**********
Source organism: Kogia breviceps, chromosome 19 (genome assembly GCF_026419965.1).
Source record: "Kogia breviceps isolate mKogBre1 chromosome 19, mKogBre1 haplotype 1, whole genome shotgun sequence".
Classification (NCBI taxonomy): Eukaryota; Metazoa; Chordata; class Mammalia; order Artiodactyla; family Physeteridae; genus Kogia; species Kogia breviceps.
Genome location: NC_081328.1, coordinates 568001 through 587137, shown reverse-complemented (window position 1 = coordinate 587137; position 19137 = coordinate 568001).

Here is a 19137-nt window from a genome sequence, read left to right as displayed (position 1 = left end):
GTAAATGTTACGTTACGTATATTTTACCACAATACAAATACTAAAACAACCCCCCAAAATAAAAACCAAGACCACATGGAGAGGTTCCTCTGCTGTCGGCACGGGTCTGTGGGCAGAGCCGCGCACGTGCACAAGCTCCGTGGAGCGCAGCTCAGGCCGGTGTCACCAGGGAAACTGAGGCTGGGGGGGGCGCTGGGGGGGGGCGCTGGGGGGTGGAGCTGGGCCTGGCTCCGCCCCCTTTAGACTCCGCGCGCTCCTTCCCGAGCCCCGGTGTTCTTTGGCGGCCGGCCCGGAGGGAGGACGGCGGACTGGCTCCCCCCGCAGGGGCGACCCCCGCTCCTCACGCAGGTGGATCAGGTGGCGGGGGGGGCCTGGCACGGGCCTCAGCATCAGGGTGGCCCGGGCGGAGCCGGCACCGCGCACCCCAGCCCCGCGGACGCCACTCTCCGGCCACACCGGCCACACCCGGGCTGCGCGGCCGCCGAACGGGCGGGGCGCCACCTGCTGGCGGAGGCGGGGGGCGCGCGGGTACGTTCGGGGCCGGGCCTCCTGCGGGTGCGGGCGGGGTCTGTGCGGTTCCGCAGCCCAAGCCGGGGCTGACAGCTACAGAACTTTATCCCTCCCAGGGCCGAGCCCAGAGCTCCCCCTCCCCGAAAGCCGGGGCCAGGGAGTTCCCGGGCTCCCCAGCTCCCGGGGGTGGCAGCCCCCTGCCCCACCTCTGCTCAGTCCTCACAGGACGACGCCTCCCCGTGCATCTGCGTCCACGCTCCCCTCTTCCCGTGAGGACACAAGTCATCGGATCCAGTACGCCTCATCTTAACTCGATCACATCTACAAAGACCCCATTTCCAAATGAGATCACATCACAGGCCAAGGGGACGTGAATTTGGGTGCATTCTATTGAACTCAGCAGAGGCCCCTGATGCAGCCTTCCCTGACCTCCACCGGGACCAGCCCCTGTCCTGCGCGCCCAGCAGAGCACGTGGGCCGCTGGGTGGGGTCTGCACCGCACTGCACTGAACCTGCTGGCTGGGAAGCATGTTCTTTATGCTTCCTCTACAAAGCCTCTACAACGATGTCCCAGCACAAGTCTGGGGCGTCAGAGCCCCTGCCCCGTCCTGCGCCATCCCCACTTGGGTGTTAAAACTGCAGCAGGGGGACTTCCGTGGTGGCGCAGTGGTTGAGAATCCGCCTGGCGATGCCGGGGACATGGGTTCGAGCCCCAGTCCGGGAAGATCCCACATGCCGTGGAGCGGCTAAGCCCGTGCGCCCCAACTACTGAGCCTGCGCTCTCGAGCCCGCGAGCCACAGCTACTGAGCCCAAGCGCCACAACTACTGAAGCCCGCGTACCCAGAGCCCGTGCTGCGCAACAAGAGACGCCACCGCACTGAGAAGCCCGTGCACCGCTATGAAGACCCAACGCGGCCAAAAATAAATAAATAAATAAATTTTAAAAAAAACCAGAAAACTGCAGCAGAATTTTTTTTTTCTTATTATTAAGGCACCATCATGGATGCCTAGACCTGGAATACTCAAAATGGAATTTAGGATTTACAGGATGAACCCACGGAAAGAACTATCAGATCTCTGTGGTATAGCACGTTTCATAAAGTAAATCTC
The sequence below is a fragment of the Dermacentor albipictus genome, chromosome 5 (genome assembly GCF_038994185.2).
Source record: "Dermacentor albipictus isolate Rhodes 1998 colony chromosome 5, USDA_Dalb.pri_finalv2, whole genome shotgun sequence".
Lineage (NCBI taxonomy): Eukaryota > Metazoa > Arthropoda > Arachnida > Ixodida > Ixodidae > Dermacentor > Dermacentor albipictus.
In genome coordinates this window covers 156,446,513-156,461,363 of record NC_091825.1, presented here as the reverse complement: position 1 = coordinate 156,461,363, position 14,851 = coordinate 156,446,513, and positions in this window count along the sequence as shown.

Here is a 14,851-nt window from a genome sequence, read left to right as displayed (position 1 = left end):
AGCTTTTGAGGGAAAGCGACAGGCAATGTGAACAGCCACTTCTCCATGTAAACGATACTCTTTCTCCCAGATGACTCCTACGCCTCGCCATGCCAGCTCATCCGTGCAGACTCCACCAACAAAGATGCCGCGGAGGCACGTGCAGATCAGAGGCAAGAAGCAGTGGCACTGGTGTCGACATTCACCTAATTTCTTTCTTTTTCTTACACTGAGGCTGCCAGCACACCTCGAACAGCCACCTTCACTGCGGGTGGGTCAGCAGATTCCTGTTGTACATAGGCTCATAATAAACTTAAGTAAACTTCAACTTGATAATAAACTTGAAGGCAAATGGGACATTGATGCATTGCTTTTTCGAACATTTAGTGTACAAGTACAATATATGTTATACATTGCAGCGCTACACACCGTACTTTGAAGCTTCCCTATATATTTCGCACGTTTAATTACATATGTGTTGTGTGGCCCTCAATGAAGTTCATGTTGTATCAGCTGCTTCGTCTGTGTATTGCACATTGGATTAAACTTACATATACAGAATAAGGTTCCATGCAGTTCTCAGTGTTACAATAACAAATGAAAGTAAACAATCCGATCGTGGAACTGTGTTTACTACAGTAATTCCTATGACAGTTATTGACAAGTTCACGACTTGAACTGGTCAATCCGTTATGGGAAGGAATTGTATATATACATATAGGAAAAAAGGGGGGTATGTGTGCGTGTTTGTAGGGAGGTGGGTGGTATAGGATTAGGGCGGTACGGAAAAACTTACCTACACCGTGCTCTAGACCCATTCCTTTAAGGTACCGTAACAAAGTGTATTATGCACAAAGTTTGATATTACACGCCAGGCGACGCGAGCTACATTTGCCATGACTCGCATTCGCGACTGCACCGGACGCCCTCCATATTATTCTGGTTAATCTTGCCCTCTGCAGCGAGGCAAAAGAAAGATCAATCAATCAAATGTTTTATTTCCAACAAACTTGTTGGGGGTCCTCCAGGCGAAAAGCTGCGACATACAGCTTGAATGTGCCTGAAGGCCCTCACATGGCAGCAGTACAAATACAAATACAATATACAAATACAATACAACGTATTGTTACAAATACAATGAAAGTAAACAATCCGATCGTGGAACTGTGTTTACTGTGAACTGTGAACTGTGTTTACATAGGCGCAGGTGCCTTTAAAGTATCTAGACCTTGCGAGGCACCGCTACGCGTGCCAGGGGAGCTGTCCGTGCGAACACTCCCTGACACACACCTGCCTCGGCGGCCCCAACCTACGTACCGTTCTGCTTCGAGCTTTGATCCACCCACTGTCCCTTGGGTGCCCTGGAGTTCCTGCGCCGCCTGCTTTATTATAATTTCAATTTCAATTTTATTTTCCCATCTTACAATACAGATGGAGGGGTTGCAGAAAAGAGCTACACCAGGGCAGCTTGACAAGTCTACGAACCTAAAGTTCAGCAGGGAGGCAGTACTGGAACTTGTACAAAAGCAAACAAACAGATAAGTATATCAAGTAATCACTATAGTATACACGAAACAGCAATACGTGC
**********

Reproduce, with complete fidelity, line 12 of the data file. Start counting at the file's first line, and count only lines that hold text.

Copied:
AGCTTTTGAGGGAAAGCGACAGGCAATGTGAACAGCCACTTCTCCATGTAAACGATACTCTTTCTCCCAGATGACTCCTACGCCTCGCCATGCCAGCTCATCCGTGCAGACTCCACCAACAAAGATGCCGCGGAGGCACGTGCAGATCAGAGGCAAGAAGCAGTGGCACTGGTGTCGACATTCACCTAATTTCTTTCTTTTTCTTACACTGAGGCTGCCAGCACACCTCGAACAGCCACCTTCACTGCGGGTGGGTCAGCAGATTCCTGTTGTACATAGGCTCATAATAAACTTAAGTAAACTTCAACTTGATAATAAACTTGAAGGCAAATGGGACATTGATGCATTGCTTTTTCGAACATTTAGTGTACAAGTACAATATATGTTATACATTGCAGCGCTACACACCGTACTTTGAAGCTTCCCTATATATTTCGCACGTTTAATTACATATGTGTTGTGTGGCCCTCAATGAAGTTCATGTTGTATCAGCTGCTTCGTCTGTGTATTGCACATTGGATTAAACTTACATATACAGAATAAGGTTCCATGCAGTTCTCAGTGTTACAATAACAAATGAAAGTAAACAATCCGATCGTGGAACTGTGTTTACTACAGTAATTCCTATGACAGTTATTGACAAGTTCACGACTTGAACTGGTCAATCCGTTATGGGAAGGAATTGTATATATACATATAGGAAAAAAGGGGGGTATGTGTGCGTGTTTGTAGGGAGGTGGGTGGTATAGGATTAGGGCGGTACGGAAAAACTTACCTACACCGTGCTCTAGACCCATTCCTTTAAGGTACCGTAACAAAGTGTATTATGCACAAAGTTTGATATTACACGCCAGGCGACGCGAGCTACATTTGCCATGACTCGCATTCGCGACTGCACCGGACGCCCTCCATATTATTCTGGTTAATCTTGCCCTCTGCAGCGAGGCAAAAGAAAGATCAATCAATCAAATGTTTTATTTCCAACAAACTTGTTGGGGGTCCTCCAGGCGAAAAGCTGCGACATACAGCTTGAATGTGCCTGAAGGCCCTCACATGGCAGCAGTACAAATACAAATACAATATACAAATACAATACAACGTATTGTTACAAATACAATGAAAGTAAACAATCCGATCGTGGAACTGTGTTTACTGTGAACTGTGAACTGTGTTTACATAGGCGCAGGTGCCTTTAAAGTATCTAGACCTTGCGAGGCACCGCTACGCGTGCCAGGGGAGCTGTCCGTGCGAACACTCCCTGACACACACCTGCCTCGGCGGCCCCAACCTACGTACCGTTCTGCTTCGAGCTTTGATCCACCCACTGTCCCTTGGGTGCCCTGGAGTTCCTGCGCCGCCTGCTTTATTATAATTTCAATTTCAATTTTATTTTCCCATCTTACAATACAGATGGAGGGGTTGCAGAAAAGAGCTACACCAGGGCAGCTTGACAAGTCTACGAACCTAAAGTTCAGCAGGGAGGCAGTACTGGAACTTGTACAAAAGCAAACAAACAGATAAGTATATCAAGTAATCACTATAGTATACACGAAACAGCAATACGTGC